If you “respectfully whistled,” congrats. You got the catch. The institution of slavery was often coupled by the pseudo-science of Eugenics as well the cultural policy of imperialism often summoned by Kipling’s The White Man’s Burden, that great conflicted poem that I will save for a later essay. Slavery was coupled by the totalitarian network of religious domination that, as Hitchen’s said it best, poisons everything. Voltaire was not a fan of religion, or any form of superstition. The introduction to my copy of Candide by Andre Maurois says of the man’s tendency to end letters:
“Nearly all his letters ended with the same formula “Ecrasons l’infame—“We must crush the vile thing […] What was the vile thing? Religion? The Church? To be more exact it was superstition. He hounded it down because he had suffered from it, and because he believed that bigotry makes men more unhappy than they need to be.”
In the case of Voltaire he saw a world in which optimism was blinding the real issue, that men, despite this supposed Age of Reason, were still acting barbarically towards their fellow human beings. What was worse, the domination was being sold as a blessing on almost every level of society, and so innocence was impossibility. How does a man then begin attacking such despotism? The answer must be, carefully and with as much care to wit as possible. Voltaire, like Heller, are attacking totalitarianism in a way that direct confrontation rarely satisfy us, through humor. Humor requires an independent mind to recognize that “what we all know” is a sham and devise a means of informing the rest of society that will not out us as “outsiders.” My creative Writing teacher, in one of his (many) moments of brilliance said effectively, and quickly, that “vile men exist and we should mock them.” Laughter, though often a despicable weapon of the mob to break individual will, can also be effective tool to the dissenter and contrarian, for laughter eliminates power and assaults the ego. There is a reason why writers and thinkers are executed or exiled from their home countries where governments are characterized by grand dictatorship; they reveal those in power for what they are: fools.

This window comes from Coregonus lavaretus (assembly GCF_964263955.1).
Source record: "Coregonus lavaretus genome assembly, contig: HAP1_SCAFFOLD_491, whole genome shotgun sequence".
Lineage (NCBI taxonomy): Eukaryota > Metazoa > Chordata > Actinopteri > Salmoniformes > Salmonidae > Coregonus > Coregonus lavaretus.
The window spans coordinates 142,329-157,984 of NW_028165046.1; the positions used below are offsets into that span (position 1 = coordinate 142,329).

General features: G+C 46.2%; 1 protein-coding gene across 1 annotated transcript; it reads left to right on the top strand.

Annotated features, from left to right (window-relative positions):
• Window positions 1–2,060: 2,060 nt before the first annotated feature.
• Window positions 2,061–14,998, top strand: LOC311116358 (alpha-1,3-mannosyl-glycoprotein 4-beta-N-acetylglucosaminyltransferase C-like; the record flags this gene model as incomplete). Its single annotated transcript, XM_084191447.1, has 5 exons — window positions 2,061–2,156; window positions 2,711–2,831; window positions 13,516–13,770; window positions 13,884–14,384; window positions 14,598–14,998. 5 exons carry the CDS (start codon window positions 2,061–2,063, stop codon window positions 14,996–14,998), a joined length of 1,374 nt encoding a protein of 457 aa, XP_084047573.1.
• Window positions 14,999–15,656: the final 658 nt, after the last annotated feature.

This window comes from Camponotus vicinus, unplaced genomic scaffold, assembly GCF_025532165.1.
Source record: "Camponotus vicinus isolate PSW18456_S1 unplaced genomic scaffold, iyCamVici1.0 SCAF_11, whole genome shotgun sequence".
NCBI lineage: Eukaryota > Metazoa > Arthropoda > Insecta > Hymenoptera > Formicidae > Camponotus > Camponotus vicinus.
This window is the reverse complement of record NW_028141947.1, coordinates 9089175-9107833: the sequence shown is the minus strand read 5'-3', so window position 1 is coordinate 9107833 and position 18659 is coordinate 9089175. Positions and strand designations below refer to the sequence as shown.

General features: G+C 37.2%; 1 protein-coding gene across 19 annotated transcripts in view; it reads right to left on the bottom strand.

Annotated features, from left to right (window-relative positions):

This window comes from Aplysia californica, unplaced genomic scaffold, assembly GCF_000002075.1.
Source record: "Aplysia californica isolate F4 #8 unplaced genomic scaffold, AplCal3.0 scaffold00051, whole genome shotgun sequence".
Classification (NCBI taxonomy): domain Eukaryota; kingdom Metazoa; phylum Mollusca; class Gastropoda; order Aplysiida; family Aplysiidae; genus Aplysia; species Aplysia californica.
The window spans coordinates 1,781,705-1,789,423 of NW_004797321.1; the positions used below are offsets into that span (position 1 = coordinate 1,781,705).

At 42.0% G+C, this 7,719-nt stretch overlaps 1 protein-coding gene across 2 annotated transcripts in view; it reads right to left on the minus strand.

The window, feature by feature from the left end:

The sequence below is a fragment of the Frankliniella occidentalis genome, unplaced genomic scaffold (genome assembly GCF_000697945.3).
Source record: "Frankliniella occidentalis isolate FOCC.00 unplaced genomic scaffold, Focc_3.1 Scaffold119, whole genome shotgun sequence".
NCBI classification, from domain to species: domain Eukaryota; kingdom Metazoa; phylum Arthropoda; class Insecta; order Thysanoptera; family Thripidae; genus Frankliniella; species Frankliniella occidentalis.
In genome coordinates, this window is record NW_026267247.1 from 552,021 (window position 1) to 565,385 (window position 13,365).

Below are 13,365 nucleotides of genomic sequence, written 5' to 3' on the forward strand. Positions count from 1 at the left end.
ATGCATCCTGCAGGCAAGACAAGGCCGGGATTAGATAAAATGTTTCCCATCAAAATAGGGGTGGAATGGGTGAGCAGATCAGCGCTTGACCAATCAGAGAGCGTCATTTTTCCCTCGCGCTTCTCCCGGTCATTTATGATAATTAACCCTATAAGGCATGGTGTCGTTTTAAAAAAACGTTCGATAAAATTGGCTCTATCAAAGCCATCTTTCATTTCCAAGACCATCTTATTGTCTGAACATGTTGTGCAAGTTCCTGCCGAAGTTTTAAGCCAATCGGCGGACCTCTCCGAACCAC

I’ll let Heller wrap this one up:
“What did we bring you here for?
“To answer questions.”
“You’re goddamn right,” roared the colonel, “Now suppose you start answering some before I break your goddam head. Just what the hell did you mean, you bastard, when you said we couldn’t punish you?”
“I don’t think I ever made that statement, sir.”
“Will you speak up, please? I couldn’t hear you.”
“Yes, sir. I-“
“Will you speak up, please? He couldn’t hear you.”
“Yes, sir. I-“
“Didn’t I tell you to keep your stupid mouth shut?”
“Then keep your stupid mouth shut when I tell you to keep your stupid mouth shut. Do you understand? Will you speak up, please? I couldn’t hear you.